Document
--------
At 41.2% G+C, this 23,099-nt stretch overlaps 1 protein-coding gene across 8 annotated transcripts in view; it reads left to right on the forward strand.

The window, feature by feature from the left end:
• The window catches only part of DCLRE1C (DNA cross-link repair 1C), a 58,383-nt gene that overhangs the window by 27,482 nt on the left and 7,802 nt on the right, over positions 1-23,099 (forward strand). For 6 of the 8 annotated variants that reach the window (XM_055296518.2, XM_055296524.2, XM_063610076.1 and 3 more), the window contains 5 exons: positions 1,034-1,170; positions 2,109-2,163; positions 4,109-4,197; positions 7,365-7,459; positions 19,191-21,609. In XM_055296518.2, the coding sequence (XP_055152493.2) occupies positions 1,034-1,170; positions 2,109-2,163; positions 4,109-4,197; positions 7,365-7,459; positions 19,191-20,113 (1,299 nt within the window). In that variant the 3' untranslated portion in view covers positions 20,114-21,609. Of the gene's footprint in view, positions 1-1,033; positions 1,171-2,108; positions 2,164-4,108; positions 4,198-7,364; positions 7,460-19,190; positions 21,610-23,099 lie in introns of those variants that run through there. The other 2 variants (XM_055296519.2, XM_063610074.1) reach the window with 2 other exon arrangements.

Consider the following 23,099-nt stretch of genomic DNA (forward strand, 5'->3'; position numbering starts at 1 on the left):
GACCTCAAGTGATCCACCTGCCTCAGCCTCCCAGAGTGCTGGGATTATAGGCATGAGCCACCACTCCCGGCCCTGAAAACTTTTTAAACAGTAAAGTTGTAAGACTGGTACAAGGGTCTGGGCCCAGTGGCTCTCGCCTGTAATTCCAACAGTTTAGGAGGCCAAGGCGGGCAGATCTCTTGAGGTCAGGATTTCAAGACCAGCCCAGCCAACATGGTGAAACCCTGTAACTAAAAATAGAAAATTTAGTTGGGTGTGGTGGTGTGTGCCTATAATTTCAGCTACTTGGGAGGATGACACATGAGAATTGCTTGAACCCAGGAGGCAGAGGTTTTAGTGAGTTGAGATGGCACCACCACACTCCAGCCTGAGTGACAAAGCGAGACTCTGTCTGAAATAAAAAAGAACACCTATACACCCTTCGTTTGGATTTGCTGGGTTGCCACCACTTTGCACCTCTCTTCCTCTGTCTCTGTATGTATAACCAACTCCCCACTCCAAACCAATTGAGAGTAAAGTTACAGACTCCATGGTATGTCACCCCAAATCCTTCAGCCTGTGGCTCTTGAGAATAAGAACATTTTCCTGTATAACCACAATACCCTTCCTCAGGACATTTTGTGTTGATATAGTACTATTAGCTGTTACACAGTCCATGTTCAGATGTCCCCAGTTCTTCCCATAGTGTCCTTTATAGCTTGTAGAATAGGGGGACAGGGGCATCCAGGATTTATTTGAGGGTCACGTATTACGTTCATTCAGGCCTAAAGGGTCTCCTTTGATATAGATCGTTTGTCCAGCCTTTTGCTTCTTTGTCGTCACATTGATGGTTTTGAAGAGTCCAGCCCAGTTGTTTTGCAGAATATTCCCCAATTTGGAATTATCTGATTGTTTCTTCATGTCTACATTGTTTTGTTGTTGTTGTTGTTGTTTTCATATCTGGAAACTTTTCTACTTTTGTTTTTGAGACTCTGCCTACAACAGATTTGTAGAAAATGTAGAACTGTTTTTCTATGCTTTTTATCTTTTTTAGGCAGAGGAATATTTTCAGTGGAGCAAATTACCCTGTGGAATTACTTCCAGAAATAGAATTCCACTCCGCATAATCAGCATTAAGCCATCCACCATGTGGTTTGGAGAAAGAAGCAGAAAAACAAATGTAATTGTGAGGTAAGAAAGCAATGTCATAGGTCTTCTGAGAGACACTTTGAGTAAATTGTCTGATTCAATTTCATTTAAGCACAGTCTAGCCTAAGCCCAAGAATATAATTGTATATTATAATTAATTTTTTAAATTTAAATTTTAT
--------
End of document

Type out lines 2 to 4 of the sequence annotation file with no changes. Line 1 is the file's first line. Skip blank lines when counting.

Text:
The window, feature by feature from the left end:
• The window catches only part of DCLRE1C (DNA cross-link repair 1C), a 58,383-nt gene that overhangs the window by 27,482 nt on the left and 7,802 nt on the right, over positions 1-23,099 (forward strand). For 6 of the 8 annotated variants that reach the window (XM_055296518.2, XM_055296524.2, XM_063610076.1 and 3 more), the window contains 5 exons: positions 1,034-1,170; positions 2,109-2,163; positions 4,109-4,197; positions 7,365-7,459; positions 19,191-21,609. In XM_055296518.2, the coding sequence (XP_055152493.2) occupies positions 1,034-1,170; positions 2,109-2,163; positions 4,109-4,197; positions 7,365-7,459; positions 19,191-20,113 (1,299 nt within the window). In that variant the 3' untranslated portion in view covers positions 20,114-21,609. Of the gene's footprint in view, positions 1-1,033; positions 1,171-2,108; positions 2,164-4,108; positions 4,198-7,364; positions 7,460-19,190; positions 21,610-23,099 lie in introns of those variants that run through there. The other 2 variants (XM_055296519.2, XM_063610074.1) reach the window with 2 other exon arrangements.

Consider the following 23,099-nt stretch of genomic DNA (forward strand, 5'->3'; position numbering starts at 1 on the left):